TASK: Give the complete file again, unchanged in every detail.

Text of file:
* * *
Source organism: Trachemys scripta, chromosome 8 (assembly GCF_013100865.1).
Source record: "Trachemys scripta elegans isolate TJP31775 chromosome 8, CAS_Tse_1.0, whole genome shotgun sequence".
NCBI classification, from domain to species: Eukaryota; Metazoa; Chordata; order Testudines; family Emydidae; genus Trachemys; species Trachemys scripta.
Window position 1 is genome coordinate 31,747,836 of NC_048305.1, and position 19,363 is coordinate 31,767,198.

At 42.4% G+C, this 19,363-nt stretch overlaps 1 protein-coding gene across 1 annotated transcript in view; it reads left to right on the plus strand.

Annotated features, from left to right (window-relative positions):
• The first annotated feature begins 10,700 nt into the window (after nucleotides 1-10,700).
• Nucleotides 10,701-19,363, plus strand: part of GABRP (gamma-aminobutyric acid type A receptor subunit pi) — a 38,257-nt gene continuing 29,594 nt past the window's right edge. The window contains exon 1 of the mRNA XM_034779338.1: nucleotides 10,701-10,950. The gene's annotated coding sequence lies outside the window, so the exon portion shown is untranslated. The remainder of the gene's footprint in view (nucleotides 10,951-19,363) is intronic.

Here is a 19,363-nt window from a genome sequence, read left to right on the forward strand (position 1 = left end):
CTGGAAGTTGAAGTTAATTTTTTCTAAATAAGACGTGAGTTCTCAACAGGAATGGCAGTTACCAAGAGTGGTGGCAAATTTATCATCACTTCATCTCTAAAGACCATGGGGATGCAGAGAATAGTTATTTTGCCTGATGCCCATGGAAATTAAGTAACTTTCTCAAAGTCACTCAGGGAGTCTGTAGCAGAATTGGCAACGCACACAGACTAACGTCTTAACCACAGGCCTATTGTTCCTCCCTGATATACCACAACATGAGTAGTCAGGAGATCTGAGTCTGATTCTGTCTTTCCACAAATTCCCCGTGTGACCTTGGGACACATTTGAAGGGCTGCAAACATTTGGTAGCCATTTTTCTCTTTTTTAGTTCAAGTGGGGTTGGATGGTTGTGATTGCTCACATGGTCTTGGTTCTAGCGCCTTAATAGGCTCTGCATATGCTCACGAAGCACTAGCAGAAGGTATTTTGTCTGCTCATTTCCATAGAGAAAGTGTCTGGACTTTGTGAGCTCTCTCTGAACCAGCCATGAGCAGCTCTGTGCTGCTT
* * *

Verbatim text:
Source organism: Trachemys scripta, chromosome 8 (assembly GCF_013100865.1).
Source record: "Trachemys scripta elegans isolate TJP31775 chromosome 8, CAS_Tse_1.0, whole genome shotgun sequence".
NCBI classification, from domain to species: Eukaryota; Metazoa; Chordata; order Testudines; family Emydidae; genus Trachemys; species Trachemys scripta.
Window position 1 is genome coordinate 31,747,836 of NC_048305.1, and position 19,363 is coordinate 31,767,198.

At 42.4% G+C, this 19,363-nt stretch overlaps 1 protein-coding gene across 1 annotated transcript in view; it reads left to right on the plus strand.

Annotated features, from left to right (window-relative positions):
• The first annotated feature begins 10,700 nt into the window (after nucleotides 1-10,700).
• Nucleotides 10,701-19,363, plus strand: part of GABRP (gamma-aminobutyric acid type A receptor subunit pi) — a 38,257-nt gene continuing 29,594 nt past the window's right edge. The window contains exon 1 of the mRNA XM_034779338.1: nucleotides 10,701-10,950. The gene's annotated coding sequence lies outside the window, so the exon portion shown is untranslated. The remainder of the gene's footprint in view (nucleotides 10,951-19,363) is intronic.

Here is a 19,363-nt window from a genome sequence, read left to right on the forward strand (position 1 = left end):
CTGGAAGTTGAAGTTAATTTTTTCTAAATAAGACGTGAGTTCTCAACAGGAATGGCAGTTACCAAGAGTGGTGGCAAATTTATCATCACTTCATCTCTAAAGACCATGGGGATGCAGAGAATAGTTATTTTGCCTGATGCCCATGGAAATTAAGTAACTTTCTCAAAGTCACTCAGGGAGTCTGTAGCAGAATTGGCAACGCACACAGACTAACGTCTTAACCACAGGCCTATTGTTCCTCCCTGATATACCACAACATGAGTAGTCAGGAGATCTGAGTCTGATTCTGTCTTTCCACAAATTCCCCGTGTGACCTTGGGACACATTTGAAGGGCTGCAAACATTTGGTAGCCATTTTTCTCTTTTTTAGTTCAAGTGGGGTTGGATGGTTGTGATTGCTCACATGGTCTTGGTTCTAGCGCCTTAATAGGCTCTGCATATGCTCACGAAGCACTAGCAGAAGGTATTTTGTCTGCTCATTTCCATAGAGAAAGTGTCTGGACTTTGTGAGCTCTCTCTGAACCAGCCATGAGCAGCTCTGTGCTGCTT